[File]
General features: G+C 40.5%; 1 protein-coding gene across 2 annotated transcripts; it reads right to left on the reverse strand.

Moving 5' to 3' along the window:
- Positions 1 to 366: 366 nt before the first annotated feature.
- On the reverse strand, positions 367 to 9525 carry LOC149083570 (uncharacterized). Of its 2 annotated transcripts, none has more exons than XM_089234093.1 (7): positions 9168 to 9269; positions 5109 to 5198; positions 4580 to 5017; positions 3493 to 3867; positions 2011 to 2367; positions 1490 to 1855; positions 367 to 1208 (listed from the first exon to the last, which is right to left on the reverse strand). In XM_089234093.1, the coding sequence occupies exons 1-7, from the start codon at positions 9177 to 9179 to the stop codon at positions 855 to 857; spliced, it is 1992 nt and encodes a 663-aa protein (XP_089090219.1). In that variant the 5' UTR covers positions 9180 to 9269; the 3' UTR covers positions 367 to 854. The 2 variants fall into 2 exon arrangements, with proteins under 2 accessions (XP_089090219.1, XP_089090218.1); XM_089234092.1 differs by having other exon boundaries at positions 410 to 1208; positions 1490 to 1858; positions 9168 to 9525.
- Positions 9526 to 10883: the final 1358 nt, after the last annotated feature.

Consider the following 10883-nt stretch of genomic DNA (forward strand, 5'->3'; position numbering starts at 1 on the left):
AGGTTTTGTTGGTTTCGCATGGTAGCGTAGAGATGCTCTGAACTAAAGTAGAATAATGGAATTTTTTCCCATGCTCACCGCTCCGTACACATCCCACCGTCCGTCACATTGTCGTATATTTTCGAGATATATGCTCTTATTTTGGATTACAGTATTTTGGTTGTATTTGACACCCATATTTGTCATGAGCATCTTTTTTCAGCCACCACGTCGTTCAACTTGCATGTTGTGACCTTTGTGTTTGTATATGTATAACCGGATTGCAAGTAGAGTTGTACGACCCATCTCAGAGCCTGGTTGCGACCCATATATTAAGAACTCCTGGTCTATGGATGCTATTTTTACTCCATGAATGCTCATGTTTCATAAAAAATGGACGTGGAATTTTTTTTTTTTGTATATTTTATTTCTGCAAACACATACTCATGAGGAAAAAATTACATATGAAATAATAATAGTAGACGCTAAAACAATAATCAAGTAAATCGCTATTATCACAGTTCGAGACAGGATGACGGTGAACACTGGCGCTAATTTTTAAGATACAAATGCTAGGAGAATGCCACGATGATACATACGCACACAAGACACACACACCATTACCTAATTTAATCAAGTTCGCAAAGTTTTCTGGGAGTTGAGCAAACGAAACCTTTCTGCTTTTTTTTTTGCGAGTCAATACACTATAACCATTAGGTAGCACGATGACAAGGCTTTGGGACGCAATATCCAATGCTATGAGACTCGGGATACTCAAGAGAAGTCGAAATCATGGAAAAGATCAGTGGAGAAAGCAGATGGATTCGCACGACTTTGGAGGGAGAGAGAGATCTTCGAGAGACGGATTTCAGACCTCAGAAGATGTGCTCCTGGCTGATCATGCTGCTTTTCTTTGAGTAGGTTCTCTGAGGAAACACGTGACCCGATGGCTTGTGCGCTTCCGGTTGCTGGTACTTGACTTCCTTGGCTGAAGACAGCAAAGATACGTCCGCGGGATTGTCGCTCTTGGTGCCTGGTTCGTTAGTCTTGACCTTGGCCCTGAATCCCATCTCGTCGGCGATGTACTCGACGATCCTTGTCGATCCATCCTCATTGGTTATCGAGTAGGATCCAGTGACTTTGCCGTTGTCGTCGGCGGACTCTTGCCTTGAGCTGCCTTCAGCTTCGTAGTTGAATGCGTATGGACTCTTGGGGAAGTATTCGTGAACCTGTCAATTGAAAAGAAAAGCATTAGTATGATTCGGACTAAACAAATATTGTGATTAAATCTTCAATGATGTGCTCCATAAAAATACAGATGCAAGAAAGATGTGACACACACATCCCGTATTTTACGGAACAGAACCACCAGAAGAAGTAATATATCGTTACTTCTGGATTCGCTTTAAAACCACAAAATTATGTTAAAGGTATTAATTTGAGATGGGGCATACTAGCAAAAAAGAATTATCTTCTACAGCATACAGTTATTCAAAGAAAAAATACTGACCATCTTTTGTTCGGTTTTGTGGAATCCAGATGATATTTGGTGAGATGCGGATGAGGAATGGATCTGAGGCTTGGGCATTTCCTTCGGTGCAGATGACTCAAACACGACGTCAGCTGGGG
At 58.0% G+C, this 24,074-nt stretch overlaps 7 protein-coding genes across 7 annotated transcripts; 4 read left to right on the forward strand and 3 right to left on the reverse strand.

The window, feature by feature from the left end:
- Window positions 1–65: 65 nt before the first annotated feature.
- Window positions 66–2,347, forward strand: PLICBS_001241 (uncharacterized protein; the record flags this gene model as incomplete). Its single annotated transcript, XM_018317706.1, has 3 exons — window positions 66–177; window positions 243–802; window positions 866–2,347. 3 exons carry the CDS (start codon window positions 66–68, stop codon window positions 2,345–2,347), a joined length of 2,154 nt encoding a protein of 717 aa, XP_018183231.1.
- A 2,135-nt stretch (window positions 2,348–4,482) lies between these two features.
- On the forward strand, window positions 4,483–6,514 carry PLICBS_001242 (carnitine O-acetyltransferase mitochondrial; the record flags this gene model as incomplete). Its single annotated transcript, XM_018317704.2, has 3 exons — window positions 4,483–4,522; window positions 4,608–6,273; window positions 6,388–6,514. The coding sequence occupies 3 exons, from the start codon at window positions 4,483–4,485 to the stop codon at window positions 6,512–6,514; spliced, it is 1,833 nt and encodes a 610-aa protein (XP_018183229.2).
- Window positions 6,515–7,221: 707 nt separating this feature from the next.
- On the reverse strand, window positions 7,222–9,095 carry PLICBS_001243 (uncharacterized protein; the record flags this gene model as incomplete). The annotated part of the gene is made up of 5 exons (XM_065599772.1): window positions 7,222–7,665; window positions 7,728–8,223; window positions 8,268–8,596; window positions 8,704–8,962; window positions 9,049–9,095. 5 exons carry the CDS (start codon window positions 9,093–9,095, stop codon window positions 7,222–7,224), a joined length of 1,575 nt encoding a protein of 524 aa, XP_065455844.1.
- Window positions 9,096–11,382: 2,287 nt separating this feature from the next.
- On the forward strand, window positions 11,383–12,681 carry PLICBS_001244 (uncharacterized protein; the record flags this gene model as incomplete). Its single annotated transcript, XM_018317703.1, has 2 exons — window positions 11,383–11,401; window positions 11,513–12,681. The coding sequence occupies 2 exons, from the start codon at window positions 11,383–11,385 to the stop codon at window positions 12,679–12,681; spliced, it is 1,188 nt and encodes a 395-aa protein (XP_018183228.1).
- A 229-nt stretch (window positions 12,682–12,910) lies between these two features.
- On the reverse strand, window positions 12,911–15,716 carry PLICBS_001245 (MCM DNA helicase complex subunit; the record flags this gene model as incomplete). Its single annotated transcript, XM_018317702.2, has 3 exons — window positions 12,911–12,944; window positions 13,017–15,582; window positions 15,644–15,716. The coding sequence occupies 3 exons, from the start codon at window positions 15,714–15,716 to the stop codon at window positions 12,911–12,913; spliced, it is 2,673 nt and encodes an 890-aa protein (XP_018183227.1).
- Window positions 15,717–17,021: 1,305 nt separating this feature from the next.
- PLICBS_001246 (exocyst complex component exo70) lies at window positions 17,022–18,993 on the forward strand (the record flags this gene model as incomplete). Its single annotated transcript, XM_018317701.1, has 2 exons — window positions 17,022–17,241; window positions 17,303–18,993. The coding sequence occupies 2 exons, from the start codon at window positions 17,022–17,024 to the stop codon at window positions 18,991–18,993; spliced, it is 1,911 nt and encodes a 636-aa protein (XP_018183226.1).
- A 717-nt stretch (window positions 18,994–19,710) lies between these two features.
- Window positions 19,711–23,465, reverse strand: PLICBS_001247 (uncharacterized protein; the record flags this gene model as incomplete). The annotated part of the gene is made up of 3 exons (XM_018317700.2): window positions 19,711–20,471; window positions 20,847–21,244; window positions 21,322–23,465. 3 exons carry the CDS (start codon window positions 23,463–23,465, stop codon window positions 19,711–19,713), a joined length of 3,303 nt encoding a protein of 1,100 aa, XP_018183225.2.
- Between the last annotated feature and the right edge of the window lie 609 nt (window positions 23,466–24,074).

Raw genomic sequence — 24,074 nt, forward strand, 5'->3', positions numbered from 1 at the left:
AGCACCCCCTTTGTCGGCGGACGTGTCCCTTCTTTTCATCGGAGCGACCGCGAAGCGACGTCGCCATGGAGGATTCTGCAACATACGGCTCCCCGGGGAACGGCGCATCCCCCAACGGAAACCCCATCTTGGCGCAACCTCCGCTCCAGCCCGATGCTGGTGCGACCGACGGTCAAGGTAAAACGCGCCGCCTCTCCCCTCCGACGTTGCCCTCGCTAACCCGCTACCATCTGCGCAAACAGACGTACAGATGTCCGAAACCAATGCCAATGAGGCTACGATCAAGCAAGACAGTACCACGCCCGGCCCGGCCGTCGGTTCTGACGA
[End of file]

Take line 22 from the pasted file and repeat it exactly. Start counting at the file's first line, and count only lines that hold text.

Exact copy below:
- A 717-nt stretch (window positions 18,994–19,710) lies between these two features.